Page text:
A few months ago, international news about Pakistan was dominated by the chilling and inspiring story of Malala Yousafzai, a courageous 14-year-old who spoke out about girls’ education, faced down the Taliban to go to school in the Swat Valley, and was nearly murdered for her efforts.
It is important that her story was told. But the Western media’s fixation on it also continued the portrayal of Pakistan as a country where terrorism and the forced repression of women reign supreme. Surely this is part of the story: More than two-thirds of the five million Pakistani children who do not attend school are girls. Pakistani women are more likely than men to be illiterate and are frequently victims of domestic violence.
However, there is simultaneously a different, more hopeful story for Pakistani women. This story often remains invisible, and unfortunately skews U.S. policymaking in the region, because is furthers the misconception of Pakistan as a “lost cause.”
At a recent, thought-provoking Asia Society Women Leaders conference, I met intrepid parliamentarian and Federal Minister for Women’s Development, Attiya Inayatullah. In 2002, she pushed through a reform in 2002 that set aside 60 of the 342 seats in the country’s National Assembly (parliament’s lower house) for women. Just a decade after the bill was implemented, Pakistan’s parliament is 21.2 percent female—22.4 percent in the lower house and 16.4 percent in the upper house. This is significantly higher than 18.3, the percentage of women in the U.S. Congress.
Dr. Inayatullah, who continues to serve in parliament, says that while Pakistani politics is still largely a man’s world, filled with “money, muscle, and manipulation,” the female quota has fast-tracked women’s political participation in Pakistan. She adds that this is “changing the perception in Pakistani society of what women can achieve, has created role models for younger women, given visibility to the condition of women in society, and advanced the human rights agenda.” Since then, Pakistan has elected a woman, Dr. Fehmida Mirza, as speaker of the National Assembly (the first female speaker of a parliamentary democracy in the Muslim world), and passed reforms so that women who report rape do not have to produce four witnesses to prove their case.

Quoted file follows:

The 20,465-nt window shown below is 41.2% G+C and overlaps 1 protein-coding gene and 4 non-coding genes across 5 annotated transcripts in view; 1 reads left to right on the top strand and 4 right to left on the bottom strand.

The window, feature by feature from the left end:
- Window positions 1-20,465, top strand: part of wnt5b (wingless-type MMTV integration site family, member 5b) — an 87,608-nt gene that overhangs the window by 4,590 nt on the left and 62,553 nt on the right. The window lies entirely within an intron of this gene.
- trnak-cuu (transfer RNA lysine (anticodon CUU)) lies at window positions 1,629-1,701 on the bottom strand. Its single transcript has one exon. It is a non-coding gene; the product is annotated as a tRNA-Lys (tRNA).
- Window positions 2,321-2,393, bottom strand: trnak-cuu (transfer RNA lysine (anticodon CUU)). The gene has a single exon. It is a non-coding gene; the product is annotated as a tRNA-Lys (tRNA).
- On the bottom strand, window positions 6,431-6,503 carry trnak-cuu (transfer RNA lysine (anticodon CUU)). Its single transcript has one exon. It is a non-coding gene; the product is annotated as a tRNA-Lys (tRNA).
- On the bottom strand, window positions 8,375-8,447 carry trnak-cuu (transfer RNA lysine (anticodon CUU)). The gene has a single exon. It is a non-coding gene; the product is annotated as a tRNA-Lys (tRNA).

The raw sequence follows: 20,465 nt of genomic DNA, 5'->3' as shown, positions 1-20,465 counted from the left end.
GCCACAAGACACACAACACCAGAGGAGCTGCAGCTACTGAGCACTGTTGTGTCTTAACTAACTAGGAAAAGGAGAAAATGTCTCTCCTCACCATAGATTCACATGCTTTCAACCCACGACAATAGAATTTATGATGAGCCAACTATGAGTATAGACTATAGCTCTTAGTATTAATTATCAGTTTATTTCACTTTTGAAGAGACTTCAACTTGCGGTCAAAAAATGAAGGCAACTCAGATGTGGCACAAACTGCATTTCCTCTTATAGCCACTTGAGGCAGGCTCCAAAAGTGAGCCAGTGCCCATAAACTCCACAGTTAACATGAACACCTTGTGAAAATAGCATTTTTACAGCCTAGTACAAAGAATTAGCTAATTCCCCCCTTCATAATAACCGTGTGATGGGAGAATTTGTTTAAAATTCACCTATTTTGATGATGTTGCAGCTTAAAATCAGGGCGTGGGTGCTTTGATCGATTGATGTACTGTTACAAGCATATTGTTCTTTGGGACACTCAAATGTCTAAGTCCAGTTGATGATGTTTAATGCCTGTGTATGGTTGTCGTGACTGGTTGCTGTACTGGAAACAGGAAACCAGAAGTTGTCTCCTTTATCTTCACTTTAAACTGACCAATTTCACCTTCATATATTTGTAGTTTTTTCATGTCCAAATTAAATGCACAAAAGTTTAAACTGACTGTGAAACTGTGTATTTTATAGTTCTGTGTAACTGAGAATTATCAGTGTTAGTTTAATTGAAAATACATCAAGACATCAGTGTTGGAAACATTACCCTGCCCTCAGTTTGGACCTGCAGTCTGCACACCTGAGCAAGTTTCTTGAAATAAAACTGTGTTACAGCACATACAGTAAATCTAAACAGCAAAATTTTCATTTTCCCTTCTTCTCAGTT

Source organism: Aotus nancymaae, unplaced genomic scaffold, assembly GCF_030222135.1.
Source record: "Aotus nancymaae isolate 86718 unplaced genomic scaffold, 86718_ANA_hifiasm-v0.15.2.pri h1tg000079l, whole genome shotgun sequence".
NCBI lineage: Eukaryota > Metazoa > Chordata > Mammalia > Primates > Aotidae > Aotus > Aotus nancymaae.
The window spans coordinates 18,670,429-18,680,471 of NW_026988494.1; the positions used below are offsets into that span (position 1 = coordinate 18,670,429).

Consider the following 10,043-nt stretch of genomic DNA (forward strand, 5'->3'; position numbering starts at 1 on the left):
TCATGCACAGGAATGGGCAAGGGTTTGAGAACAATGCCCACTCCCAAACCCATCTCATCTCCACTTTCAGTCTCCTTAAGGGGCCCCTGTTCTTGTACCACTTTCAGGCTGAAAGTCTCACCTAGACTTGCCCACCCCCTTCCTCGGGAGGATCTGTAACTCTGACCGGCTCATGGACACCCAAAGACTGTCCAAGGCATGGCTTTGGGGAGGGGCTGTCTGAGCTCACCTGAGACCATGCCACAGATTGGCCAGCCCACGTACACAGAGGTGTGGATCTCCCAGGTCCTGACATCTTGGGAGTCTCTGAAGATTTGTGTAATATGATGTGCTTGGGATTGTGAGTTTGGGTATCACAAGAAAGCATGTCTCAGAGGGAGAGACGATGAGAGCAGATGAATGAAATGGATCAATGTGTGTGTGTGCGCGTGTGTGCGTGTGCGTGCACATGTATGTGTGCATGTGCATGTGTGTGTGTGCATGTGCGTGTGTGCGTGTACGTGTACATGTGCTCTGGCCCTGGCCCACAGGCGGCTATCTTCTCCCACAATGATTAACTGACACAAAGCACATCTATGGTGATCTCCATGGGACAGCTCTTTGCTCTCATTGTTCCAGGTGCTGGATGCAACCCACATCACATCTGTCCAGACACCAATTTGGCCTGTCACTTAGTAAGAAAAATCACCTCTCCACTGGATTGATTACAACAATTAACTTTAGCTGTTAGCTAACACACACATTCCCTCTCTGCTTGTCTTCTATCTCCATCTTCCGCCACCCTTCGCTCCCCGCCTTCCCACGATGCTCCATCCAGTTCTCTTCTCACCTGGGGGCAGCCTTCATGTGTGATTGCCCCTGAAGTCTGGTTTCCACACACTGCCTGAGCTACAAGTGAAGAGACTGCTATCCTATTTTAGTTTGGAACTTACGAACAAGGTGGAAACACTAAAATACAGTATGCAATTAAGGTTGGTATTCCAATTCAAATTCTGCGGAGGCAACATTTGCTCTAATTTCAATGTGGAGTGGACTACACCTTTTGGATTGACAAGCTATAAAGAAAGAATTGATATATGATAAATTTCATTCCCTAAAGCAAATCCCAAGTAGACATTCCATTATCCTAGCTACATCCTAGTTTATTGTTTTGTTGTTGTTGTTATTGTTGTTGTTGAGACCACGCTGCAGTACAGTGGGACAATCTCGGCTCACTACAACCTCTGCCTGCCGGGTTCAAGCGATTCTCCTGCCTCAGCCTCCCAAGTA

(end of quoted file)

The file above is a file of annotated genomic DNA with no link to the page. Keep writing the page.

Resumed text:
In part as a result of these early successes, more than 200 women are running for National Assembly seats in the country’s May 11 elections, and more than 500 are running for Provincial Assembly seats, including several with particularly inspiring stories.
As a result of these early successes, more than 200 women are running for National Assembly seats in the country's May 11 elections.
Veero Kolhi, a former bonded laborer, escaped from her landlord 20 years ago and is now contesting a Provincial Assembly seat in Sindh province to end what amounts to modern slavery for eight million others in Pakistan. She is unlikely to win but has galvanized support for her cause.
Two women from Pakistan’s notoriously backward tribal areas who are running for National Assembly seats also stand out.
The first, Badam Zari, is from Bajaur in the Federally Administered Tribal Areas (FATA)—a loosely governed region of Pakistan that has become a hotbed of Islamist militancy. Zari is the first woman from FATA to run for parliament but seems undeterred by that precedent, granting interviews to the press and campaigning door-to-door. She has said she wants to be “a voice for women, especially those living in the tribal areas” and advocates providing better roads, drinking water, health services, and education, particularly for women. Both Zari’s husband and at least some tribal elders in FATA support her candidacy. However, she is running as an independent, which will make it difficult for her to win in Pakistan’s political party dominated system.
Nusrat Begum is the second tribal woman making headlines. She is contesting the Lower Dir district in Pakistan’s northwest Khyber Pakhtunkhwa province (formerly known as the North West Frontier Province and home to Malala’s Swat Valley). Begum previously served as the district vice-president of Pakistan’s Tehreek-e-Insaf party (PTI). Her party has attracted considerable populist support—thanks in large part to founder and legendary cricket player Imran Khan—but has so far won limited seats in parliament. Begum says the party asked her to withdraw from the election because it had already tapped a man for the seat. However, she is appealing that decision and plans to run as an independent candidate if her party won’t support her.
Even if none of these women win a seat in parliament, their candidacies are a step in the right direction. Global research has found that countries with more gender equality also have higher levels of competitiveness, GDP per capita, and human development. Studies have also suggested that female legislators are more likely to introduce legislation that promotes education, health care, the environment, and perhaps obviously, specifically aids women.
Dr. Inayatullah concludes that the pressure placed on the Pakistani government by Western countries, including Europe and the United States, and the support of their civilian aid dollars, has done much to promote women’s rights and other improvements in Pakistan.
May’s election could be the first time Pakistan transitions peacefully from one elected government to another and will be closely watched because of this. Veero Kolhi, Badam Zari, and Nusrat Begum’s candidacies give Pakistanis and advocates of women’s rights around the world another reason to pay attention to the vote. These incremental but important gains for Pakistani women are too often forgotten in the media coverage of suicide bombings and drone attacks. They are also a reason for the United States to continue its involvement in Pakistan—at least on the civilian side—even as the military drawdown in Afghanistan accelerates.